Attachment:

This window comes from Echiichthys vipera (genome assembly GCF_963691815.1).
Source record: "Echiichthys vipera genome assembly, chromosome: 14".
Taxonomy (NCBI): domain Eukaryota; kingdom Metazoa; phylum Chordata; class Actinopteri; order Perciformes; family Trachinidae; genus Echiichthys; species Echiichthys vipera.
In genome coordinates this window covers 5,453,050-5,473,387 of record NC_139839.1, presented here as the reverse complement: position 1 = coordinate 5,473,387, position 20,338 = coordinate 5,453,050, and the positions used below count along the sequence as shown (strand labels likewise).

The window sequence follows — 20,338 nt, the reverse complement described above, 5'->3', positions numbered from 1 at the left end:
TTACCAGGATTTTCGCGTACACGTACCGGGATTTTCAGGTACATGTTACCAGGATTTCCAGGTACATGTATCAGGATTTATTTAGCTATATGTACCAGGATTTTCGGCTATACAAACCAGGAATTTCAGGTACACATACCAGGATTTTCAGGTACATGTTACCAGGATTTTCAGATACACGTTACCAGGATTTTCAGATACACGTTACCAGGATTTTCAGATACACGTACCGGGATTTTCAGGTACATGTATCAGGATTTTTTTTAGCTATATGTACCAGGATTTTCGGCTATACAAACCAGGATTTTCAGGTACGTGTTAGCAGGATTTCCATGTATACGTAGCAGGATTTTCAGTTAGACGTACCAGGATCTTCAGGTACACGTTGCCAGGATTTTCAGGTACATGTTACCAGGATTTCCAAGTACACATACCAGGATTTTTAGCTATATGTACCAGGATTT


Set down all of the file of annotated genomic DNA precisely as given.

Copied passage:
This window comes from Echiichthys vipera (genome assembly GCF_963691815.1).
Source record: "Echiichthys vipera genome assembly, chromosome: 14".
Taxonomy (NCBI): domain Eukaryota; kingdom Metazoa; phylum Chordata; class Actinopteri; order Perciformes; family Trachinidae; genus Echiichthys; species Echiichthys vipera.
In genome coordinates this window covers 5,453,050-5,473,387 of record NC_139839.1, presented here as the reverse complement: position 1 = coordinate 5,473,387, position 20,338 = coordinate 5,453,050, and the positions used below count along the sequence as shown (strand labels likewise).

The window sequence follows — 20,338 nt, the reverse complement described above, 5'->3', positions numbered from 1 at the left end:
TTACCAGGATTTTCGCGTACACGTACCGGGATTTTCAGGTACATGTTACCAGGATTTCCAGGTACATGTATCAGGATTTATTTAGCTATATGTACCAGGATTTTCGGCTATACAAACCAGGAATTTCAGGTACACATACCAGGATTTTCAGGTACATGTTACCAGGATTTTCAGATACACGTTACCAGGATTTTCAGATACACGTTACCAGGATTTTCAGATACACGTACCGGGATTTTCAGGTACATGTATCAGGATTTTTTTTAGCTATATGTACCAGGATTTTCGGCTATACAAACCAGGATTTTCAGGTACGTGTTAGCAGGATTTCCATGTATACGTAGCAGGATTTTCAGTTAGACGTACCAGGATCTTCAGGTACACGTTGCCAGGATTTTCAGGTACATGTTACCAGGATTTCCAAGTACACATACCAGGATTTTTAGCTATATGTACCAGGATTT